Gulf feud reveals ideological divide over political Islam?

March 7, 2014 by  
Filed under newsletter-world


qatar

Doha, capital of Qatar

Qatar, March 06, 2014: The divide within ideological Islam is growing. This week saw Saudi Arabia, Bahrain and United Arab Emirates withdraw their ambassadors from Doha in protest at Qatar’s interference in their internal affairs.

Qatar is the epicentre of the Muslim Brotherhood, which is banned in most other Gulf states as well as in Egypt. Saudi Arabia is the centre of Wahhabi-Salafist Islam. The Muslim Brotherhood wants to reconstruct society according to sharia, using Islam as a movement of political change. Wahhabi-Salafism wants Muslim societies to be fashioned according to the Islam of 1,400 years ago, under Muhammad and the “Rightly Guided Caliphs”, i.e. the first four leaders of the Islamic state after Muhammad. Qatar has described the other Gulf states, Egypt and others as dictatorships that must give way to a new political order. Saudi and Egypt believe that Qatar is destabilising Muslim societies in order to impose their own brand of ideological Islam.

This open confrontation has serious consequences for the House of Islam, for it will affect countries such as Turkey and those as far away as Malaysia and potentially countries in the West, where Muslim minorities are increasingly being radicalized. Which way will governments go such as those of the US and UK, which are allied with both Qatar and Saudi Arabia? Which side they will take? The US and UK governments are both assisting the Muslim Brotherhood in that they have allowed it to use their countries as bases of operation from which it is destabilising moderate Muslim countries.

This movement towards sharia embodied in political Islam is now reshaping countries such as Brunei, which is in the process of implementing in phases a new sharia penal code, many parts of which are applied to non-Muslims.

A Brunei government official has recently announced the following:

  • Non-Muslims will be punished for committing zina (adultery) with a Muslim, for drinking alcohol in a public place, and for khalwat (close proximity) with a Muslim. The penalty is a fine of up to B$4,000 (£1,900) and/or one year in prison.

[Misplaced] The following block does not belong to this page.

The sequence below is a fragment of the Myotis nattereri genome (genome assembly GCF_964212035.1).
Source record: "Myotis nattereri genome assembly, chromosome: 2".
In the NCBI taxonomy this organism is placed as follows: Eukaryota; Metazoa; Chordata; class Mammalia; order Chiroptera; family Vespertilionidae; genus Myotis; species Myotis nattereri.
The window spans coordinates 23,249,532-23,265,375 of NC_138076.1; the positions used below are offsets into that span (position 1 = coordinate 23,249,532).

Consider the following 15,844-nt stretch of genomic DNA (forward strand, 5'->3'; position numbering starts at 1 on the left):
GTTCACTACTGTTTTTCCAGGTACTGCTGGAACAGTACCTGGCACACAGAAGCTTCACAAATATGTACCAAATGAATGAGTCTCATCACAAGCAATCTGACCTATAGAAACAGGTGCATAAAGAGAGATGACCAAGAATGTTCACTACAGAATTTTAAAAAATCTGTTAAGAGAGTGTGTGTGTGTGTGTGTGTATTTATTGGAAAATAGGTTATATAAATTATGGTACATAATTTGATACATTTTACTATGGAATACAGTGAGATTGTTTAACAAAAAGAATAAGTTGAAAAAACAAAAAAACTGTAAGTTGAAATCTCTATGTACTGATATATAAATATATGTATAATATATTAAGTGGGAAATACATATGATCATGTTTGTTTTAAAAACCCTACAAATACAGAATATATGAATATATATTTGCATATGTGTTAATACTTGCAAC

• For adultery between a married Muslim and a married non-Muslim, both parties can be punished by stoning to death if the offence is proven by confession or the testimony of four eye-witnesses.
  • Any person who instigates any Muslim man or woman to divorce, or neglect duties towards a partner, can be fined up to B$4,000 (£1,900) and/or jailed for a year.
  • Any Muslim parent who surrenders his child into the care of a non-Muslim can be fined up to B$20,000 (£9,400) and/or jailed for up to five years.
  • Non-Muslims are banned from using 19 Islamic words, including “Allah”.

Other sources report further restrictions affecting non-Muslims, all punishable by a fine and/or prison sentence:

  • Propagation of any religion other than Islam
  • Persuading a Muslim or non-Muslim to change religion
  • Teaching any non-Islamic religion to a child under the age of 18
  • Printing, distributing, selling or having in one’s possession any Christian literature

It is also reported that criticising Islam or bringing it into contempt will be punished by a death sentence or 40 lashes and 30 years in prison.

It seems strange that a country the ruler of which has been awarded several prestigious honours at the hand of Queen Elizabeth II of the United Kingdom (including Honorary Knight Grand Cross of The Most Honourable Order of the Bath) and with which the UK has close ties, should make such a move. It is not so much a retrograde step as a huge leap backwards into the past, reviving attitudes and practices that should have been consigned to history. It puts paid to Muslim arguments of being a religion of tolerance and peace.

– dr. patrick sookhdeo

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